In Spring of 2020, at the height of the initial lockdowns, were images that will find a place throughout history books: the streets of London, Hong Kong, Venice and even New York abandoned and silent – concrete metropolises silenced for the first time in decades. And gradually, peoples’ empathy grew for fellow neighbours, from the workers next door to the old friends struggling. And there was one area that suffered quite heavily, perhaps not financially, but spiritually – the church. Even those not following a doctrine of faith could see the anguish in many who were unable to practise, and realised the extent of the pandemic as buildings known for their sanctuary locked their doors.
For one New York City church, all it takes is someone to begin the healing process. When Father Andrew (Kevin Corrigan) agrees to meet with an old friend Paul (Max Casella), a man insistent in not only entering the church but removing his mask, the initial discomfort gives way to an understanding within Andrew concerning opening up the prospect of weddings, prayer, and confession. What first feels contrived, or worse, a Hallmark saviour saga on the dangers of skipping church, quickly inverts itself and not only poses questions, but relatively significant ones.
But this doesn’t stave off melodrama, with enough sickly treacle forced into scenes to incapacitate any diabetics in the audience. Writer and director Onur Tukel’s character insertion at random intervals monumentally slows the film, causing head-scratching inclusions as the interesting dialogue dynamics are interrupted by sudden U-turns, bleakly unnecessary characters, and awkward deliveries. Save for one, a confession from Father James (Thomas Jay Ryan), a second priest within the church. Unable to conceal the love they have felt for another, dearly departed soul, Father James opens up to Father Andrew and confides in him. It’s an intense few minutes, stepping directly into the eyes of the church and challenging the archaic ideologies. And here is where Scenes from an Empty Church excels – the leads.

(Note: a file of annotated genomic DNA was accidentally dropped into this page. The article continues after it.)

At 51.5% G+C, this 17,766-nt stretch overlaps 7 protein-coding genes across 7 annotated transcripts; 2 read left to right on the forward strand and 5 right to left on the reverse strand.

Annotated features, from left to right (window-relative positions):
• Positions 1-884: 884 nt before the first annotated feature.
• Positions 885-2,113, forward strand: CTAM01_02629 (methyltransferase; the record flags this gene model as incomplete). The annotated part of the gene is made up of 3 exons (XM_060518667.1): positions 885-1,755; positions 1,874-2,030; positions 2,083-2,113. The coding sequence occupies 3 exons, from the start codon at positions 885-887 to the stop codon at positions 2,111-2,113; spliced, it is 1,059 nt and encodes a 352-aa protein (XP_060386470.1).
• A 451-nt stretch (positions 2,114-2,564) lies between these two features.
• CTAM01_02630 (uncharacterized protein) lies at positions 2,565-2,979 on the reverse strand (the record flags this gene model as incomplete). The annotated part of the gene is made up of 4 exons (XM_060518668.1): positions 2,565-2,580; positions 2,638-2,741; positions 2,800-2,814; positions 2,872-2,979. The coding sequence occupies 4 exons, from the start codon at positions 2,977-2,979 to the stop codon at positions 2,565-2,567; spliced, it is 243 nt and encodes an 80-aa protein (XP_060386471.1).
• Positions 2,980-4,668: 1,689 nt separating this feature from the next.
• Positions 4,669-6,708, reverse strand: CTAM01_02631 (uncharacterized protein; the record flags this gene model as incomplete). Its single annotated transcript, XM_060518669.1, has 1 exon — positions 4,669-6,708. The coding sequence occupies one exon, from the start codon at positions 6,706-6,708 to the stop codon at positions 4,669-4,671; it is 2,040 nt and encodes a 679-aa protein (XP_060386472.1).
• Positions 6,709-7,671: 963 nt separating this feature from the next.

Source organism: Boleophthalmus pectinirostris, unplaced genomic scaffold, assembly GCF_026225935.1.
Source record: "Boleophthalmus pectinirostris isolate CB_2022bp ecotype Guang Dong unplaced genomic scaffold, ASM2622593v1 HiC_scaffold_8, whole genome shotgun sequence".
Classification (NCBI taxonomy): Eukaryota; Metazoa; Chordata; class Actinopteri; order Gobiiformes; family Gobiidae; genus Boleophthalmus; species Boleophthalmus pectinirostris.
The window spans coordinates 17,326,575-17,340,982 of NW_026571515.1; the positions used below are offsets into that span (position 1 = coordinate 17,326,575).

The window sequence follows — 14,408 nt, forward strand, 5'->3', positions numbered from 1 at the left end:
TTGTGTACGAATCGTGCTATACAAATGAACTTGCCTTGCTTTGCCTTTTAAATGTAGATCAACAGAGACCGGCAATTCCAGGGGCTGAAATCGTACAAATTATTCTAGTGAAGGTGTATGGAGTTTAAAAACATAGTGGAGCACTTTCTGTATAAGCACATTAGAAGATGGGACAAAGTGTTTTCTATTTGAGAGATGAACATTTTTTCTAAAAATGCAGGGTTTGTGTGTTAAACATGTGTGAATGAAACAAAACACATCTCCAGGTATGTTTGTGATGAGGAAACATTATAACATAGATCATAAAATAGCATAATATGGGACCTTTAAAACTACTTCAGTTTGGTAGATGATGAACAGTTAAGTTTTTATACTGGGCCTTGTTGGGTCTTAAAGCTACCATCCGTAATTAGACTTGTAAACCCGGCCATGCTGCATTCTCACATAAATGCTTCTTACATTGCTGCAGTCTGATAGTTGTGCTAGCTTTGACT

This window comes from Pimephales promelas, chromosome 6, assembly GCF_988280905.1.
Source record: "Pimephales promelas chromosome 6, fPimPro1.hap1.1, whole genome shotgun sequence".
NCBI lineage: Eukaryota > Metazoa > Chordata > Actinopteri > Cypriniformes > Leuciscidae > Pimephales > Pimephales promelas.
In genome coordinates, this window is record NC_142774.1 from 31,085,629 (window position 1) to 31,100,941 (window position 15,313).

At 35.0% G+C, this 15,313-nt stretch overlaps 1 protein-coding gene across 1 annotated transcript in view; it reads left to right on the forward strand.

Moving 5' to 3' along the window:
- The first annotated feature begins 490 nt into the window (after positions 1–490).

All three don’t have the world to work with, limited even more so by the social-distancing practises and mask-concealing expressions. The lynchpin between these three comes in the form of fastidious Father James, armed with his disinfectant and face masks at all times. Completing the trifecta, Ryan takes the concerns and hypochondria many of us underwent at the initial stages of the pandemic, and to which many of us still adhere. Gradually, the audience comes to realise the hurt Father James has undergone, and the truth he’s felt he has to conceal. Ryan is approachable, even when indulging in the more ‘preachy’ sequences. His relationships with Father Andrew and Paul makes for the most compelling scenes as the trio sit around, breaking bread and talking about life, regrets, and religion.
And for Casella and Corrigan, perhaps more immediately relatable, the conversation the pair share about the importance of staying in touch with family and loved ones come with some touching moments. It’s just a shame the cinematography never capitalises on the locational shooting within the church to reinforce these scenes.
These more humble moments are Tukel’s assets and should take up a deal more of the film rather than surrendering to pander and filler. The flow is stilted in significant portions, with Andrew Shemin’s cinematic style creating a series of stops and starts rather than a continuous feel. Coming over as episodic, Scenes from an Empty Church doesn’t quite push for the style of vignettes or individual anthology pieces.
Scenes from a Quiet Church stretches little and looks more to the ease of access than a world of flash and gimmickry. The quaintness in its simplicity belays something more significantly wrong with Tukel’s film, in that despite its contemporary setting mid-pandemic, it already conjures a datedness. Where Scenes from a Quiet Church succeeds are in the relationships between these leads, reflecting not only on the current climate but their past choices in weighing up the way forward – as a piece of cinema.
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